Bicycle Anti-Theft Alarm Circuit Diagram

I hate to suggest the specific application ‘bicycle’ because it may be use to protect many items from theft. This anti-theft alarm project is built around the inexpensive Measurement Specialties DT piezo film sensor. Every now and then everything seems to work out perfectly as in the Yin and Yang of the cosmos, and this is one of them. It is simple, inexpensive and practical

 Bicycle Anti-Theft Alarm Circuit Diagram
Bill of Material
Bicycle Anti-Theft Alarm Circuit Diagram

 Piezo sensor

I received this DT piezo film sensor as a sample years ago. It was attached to the application page via a round sticker. I never removed the sticker, but used it to attach #6 nut to increase inertia at the tip of the device—I could have experimented with other small masses, but this worked well from the git-go, so I left it that way. When the film is flexed, it produces a voltage at the terminals.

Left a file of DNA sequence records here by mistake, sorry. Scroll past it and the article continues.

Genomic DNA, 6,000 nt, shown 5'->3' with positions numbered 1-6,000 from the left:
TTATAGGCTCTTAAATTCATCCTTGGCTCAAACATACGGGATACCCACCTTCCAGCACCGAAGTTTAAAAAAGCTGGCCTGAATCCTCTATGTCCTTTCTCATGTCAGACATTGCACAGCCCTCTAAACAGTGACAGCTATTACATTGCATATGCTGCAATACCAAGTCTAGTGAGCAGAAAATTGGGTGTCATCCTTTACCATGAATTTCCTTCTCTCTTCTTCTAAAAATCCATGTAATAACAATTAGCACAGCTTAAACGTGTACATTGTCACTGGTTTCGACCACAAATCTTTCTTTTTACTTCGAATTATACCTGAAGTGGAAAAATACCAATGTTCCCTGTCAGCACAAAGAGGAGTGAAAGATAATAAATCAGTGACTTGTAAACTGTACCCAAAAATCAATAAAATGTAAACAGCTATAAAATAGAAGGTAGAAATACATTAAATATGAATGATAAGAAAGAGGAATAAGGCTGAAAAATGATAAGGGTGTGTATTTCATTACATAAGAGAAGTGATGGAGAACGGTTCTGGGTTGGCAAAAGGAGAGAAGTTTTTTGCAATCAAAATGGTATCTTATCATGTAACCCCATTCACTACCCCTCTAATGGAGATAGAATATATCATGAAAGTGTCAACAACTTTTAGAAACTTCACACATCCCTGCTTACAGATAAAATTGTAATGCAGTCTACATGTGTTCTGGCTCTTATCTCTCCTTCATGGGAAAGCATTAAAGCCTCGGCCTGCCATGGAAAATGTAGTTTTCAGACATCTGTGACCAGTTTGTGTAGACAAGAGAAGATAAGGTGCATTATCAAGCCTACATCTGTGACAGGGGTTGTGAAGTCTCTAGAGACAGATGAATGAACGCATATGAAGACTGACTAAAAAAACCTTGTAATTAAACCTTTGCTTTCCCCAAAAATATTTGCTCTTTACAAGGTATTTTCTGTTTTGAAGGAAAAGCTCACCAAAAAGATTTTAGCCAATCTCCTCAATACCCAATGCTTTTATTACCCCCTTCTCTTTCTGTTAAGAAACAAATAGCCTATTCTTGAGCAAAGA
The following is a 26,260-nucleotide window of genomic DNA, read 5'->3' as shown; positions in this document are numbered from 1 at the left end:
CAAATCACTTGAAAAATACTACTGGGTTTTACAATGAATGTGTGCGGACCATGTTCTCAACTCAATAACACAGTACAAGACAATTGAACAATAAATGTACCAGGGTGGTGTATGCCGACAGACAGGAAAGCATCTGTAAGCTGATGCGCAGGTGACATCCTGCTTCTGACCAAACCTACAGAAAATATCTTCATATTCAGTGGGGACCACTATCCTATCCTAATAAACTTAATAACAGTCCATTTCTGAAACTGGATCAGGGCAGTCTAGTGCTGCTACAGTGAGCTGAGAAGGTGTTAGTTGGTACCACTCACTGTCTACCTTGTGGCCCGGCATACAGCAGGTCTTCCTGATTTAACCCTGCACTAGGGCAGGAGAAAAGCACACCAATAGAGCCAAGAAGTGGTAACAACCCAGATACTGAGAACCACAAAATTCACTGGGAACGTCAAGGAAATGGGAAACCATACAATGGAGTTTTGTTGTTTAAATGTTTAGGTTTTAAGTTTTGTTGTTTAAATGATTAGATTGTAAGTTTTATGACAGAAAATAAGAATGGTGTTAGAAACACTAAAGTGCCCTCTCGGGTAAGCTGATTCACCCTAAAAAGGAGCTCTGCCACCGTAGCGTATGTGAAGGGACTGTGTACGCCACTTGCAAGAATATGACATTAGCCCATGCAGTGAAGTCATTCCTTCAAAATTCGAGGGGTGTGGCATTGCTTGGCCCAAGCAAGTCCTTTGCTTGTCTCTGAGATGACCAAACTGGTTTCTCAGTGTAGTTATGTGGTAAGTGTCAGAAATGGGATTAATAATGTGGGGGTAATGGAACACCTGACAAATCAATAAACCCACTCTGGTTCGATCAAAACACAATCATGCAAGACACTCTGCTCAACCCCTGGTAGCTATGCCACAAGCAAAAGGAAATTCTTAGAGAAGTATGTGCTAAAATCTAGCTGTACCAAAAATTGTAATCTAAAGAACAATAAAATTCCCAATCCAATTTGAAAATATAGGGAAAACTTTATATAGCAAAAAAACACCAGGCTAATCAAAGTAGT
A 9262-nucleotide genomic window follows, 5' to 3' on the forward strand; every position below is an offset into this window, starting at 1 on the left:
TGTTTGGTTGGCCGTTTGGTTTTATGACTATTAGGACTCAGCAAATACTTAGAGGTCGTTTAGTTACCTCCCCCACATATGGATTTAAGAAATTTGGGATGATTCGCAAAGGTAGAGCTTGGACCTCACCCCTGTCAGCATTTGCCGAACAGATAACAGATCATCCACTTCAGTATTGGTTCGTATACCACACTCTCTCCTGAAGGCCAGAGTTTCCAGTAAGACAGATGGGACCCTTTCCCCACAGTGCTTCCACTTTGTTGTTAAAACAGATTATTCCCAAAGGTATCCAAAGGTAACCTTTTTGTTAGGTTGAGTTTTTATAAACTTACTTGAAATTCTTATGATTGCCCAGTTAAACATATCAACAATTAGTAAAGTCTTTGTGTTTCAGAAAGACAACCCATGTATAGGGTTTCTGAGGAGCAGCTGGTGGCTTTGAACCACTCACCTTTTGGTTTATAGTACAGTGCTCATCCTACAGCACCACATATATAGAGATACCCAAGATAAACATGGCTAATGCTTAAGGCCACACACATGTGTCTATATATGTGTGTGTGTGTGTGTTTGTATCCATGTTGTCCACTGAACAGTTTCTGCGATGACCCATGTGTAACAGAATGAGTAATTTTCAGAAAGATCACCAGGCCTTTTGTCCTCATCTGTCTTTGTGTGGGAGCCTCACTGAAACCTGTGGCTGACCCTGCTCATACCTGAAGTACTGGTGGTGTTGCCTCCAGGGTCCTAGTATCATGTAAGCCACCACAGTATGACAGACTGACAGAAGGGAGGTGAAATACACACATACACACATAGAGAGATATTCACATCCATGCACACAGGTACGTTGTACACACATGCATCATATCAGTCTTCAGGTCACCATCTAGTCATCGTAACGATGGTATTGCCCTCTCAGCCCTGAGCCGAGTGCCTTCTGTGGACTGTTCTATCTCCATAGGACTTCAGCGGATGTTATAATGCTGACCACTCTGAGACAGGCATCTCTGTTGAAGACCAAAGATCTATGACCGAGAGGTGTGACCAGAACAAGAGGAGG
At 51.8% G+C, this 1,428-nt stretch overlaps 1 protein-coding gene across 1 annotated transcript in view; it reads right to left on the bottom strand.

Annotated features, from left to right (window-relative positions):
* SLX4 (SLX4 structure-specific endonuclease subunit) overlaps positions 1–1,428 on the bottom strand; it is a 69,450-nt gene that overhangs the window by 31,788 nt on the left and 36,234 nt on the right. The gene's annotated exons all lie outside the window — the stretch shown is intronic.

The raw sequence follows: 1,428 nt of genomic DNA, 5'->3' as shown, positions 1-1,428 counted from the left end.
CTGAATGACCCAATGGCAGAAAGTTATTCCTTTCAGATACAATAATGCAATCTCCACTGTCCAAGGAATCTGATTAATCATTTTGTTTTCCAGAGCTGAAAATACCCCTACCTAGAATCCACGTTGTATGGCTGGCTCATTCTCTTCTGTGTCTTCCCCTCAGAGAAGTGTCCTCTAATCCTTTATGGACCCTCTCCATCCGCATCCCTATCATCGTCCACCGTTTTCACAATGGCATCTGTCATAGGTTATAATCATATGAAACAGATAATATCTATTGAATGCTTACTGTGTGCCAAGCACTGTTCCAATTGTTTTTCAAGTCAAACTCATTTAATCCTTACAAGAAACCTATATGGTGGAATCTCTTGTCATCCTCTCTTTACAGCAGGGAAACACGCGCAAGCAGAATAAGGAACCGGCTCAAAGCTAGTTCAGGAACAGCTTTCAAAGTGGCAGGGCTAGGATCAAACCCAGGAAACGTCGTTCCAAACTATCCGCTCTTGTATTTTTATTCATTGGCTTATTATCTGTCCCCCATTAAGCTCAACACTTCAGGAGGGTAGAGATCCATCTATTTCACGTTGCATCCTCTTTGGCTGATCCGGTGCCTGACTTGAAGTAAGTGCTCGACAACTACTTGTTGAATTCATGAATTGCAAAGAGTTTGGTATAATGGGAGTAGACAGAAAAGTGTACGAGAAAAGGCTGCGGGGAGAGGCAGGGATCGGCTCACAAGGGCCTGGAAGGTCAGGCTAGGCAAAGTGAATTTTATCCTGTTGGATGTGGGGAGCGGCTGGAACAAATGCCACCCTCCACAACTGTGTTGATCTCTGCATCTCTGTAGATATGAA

Initial experiments with the sensor were disappointing—I observed voltage and connected it to a charge pump type detector—yes, it functioned, but sensitivity was poor. 

Single JFET transistor charge amplifier
Then I read up on charge amplifiers. One good discussion is “Signal Conditioning Piezoelectric Sensors”

The paper discussed using FET input op amps in such a way that the sensor develops no voltage at the output terminals—only generates a current that is then amplified by the charge amplifier. This is important because the sensor has significant capacitance (e.g. 500pf) and any voltage generated by the sensor is swamped by this capacitance thus greatly attenuating the output voltage.

Then the wheels started turning—and I thought up a means of using a single JFET as a charge amplifier. This I bread boarded and tested—performance was phenomenal! The source feedback resistor doubles as a negative feedback device depending upon the position of the trim pot adjustment.


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